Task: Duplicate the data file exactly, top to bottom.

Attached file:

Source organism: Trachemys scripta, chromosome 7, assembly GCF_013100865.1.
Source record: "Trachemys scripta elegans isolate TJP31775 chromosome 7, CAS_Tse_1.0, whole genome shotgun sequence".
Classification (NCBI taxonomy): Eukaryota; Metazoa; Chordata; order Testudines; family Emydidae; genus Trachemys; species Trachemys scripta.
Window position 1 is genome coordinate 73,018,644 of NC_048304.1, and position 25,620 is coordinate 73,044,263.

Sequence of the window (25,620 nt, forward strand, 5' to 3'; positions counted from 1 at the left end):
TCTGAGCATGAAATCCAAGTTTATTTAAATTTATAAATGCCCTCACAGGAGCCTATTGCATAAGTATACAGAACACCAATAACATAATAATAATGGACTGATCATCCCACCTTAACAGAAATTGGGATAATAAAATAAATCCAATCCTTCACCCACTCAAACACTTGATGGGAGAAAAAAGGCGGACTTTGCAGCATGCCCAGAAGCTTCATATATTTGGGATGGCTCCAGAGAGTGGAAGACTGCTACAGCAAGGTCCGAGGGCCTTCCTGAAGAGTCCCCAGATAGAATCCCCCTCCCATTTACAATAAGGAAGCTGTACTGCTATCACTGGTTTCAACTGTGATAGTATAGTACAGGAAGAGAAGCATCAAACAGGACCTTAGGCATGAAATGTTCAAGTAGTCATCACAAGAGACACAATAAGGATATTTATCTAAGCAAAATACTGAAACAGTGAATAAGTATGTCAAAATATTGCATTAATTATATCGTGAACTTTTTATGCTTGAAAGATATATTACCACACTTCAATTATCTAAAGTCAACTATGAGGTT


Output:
Source organism: Trachemys scripta, chromosome 7, assembly GCF_013100865.1.
Source record: "Trachemys scripta elegans isolate TJP31775 chromosome 7, CAS_Tse_1.0, whole genome shotgun sequence".
Classification (NCBI taxonomy): Eukaryota; Metazoa; Chordata; order Testudines; family Emydidae; genus Trachemys; species Trachemys scripta.
Window position 1 is genome coordinate 73,018,644 of NC_048304.1, and position 25,620 is coordinate 73,044,263.

Sequence of the window (25,620 nt, forward strand, 5' to 3'; positions counted from 1 at the left end):
TCTGAGCATGAAATCCAAGTTTATTTAAATTTATAAATGCCCTCACAGGAGCCTATTGCATAAGTATACAGAACACCAATAACATAATAATAATGGACTGATCATCCCACCTTAACAGAAATTGGGATAATAAAATAAATCCAATCCTTCACCCACTCAAACACTTGATGGGAGAAAAAAGGCGGACTTTGCAGCATGCCCAGAAGCTTCATATATTTGGGATGGCTCCAGAGAGTGGAAGACTGCTACAGCAAGGTCCGAGGGCCTTCCTGAAGAGTCCCCAGATAGAATCCCCCTCCCATTTACAATAAGGAAGCTGTACTGCTATCACTGGTTTCAACTGTGATAGTATAGTACAGGAAGAGAAGCATCAAACAGGACCTTAGGCATGAAATGTTCAAGTAGTCATCACAAGAGACACAATAAGGATATTTATCTAAGCAAAATACTGAAACAGTGAATAAGTATGTCAAAATATTGCATTAATTATATCGTGAACTTTTTATGCTTGAAAGATATATTACCACACTTCAATTATCTAAAGTCAACTATGAGGTT